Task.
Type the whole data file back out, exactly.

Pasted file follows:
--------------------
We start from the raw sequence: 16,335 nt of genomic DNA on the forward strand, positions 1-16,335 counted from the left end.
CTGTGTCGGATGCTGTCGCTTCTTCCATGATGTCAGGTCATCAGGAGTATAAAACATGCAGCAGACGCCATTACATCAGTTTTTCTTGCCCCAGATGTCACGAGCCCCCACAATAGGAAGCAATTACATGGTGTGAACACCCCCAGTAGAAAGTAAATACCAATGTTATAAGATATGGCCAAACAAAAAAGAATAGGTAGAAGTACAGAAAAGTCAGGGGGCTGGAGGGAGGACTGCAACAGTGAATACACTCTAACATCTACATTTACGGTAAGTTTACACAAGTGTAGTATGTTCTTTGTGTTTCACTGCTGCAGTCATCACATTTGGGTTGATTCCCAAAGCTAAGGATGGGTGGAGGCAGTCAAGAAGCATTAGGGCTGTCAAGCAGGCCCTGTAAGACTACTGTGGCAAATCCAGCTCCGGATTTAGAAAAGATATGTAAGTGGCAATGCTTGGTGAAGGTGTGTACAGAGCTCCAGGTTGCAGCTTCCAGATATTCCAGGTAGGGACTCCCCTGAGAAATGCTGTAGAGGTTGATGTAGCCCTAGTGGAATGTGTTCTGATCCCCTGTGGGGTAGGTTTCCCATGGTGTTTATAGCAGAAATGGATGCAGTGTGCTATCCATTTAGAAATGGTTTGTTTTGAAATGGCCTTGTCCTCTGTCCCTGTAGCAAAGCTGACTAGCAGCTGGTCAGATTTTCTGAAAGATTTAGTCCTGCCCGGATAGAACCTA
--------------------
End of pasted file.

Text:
We start from the raw sequence: 16,335 nt of genomic DNA on the forward strand, positions 1-16,335 counted from the left end.
CTGTGTCGGATGCTGTCGCTTCTTCCATGATGTCAGGTCATCAGGAGTATAAAACATGCAGCAGACGCCATTACATCAGTTTTTCTTGCCCCAGATGTCACGAGCCCCCACAATAGGAAGCAATTACATGGTGTGAACACCCCCAGTAGAAAGTAAATACCAATGTTATAAGATATGGCCAAACAAAAAAGAATAGGTAGAAGTACAGAAAAGTCAGGGGGCTGGAGGGAGGACTGCAACAGTGAATACACTCTAACATCTACATTTACGGTAAGTTTACACAAGTGTAGTATGTTCTTTGTGTTTCACTGCTGCAGTCATCACATTTGGGTTGATTCCCAAAGCTAAGGATGGGTGGAGGCAGTCAAGAAGCATTAGGGCTGTCAAGCAGGCCCTGTAAGACTACTGTGGCAAATCCAGCTCCGGATTTAGAAAAGATATGTAAGTGGCAATGCTTGGTGAAGGTGTGTACAGAGCTCCAGGTTGCAGCTTCCAGATATTCCAGGTAGGGACTCCCCTGAGAAATGCTGTAGAGGTTGATGTAGCCCTAGTGGAATGTGTTCTGATCCCCTGTGGGGTAGGTTTCCCATGGTGTTTATAGCAGAAATGGATGCAGTGTGCTATCCATTTAGAAATGGTTTGTTTTGAAATGGCCTTGTCCTCTGTCCCTGTAGCAAAGCTGACTAGCAGCTGGTCAGATTTTCTGAAAGATTTAGTCCTGCCCGGATAGAACCTA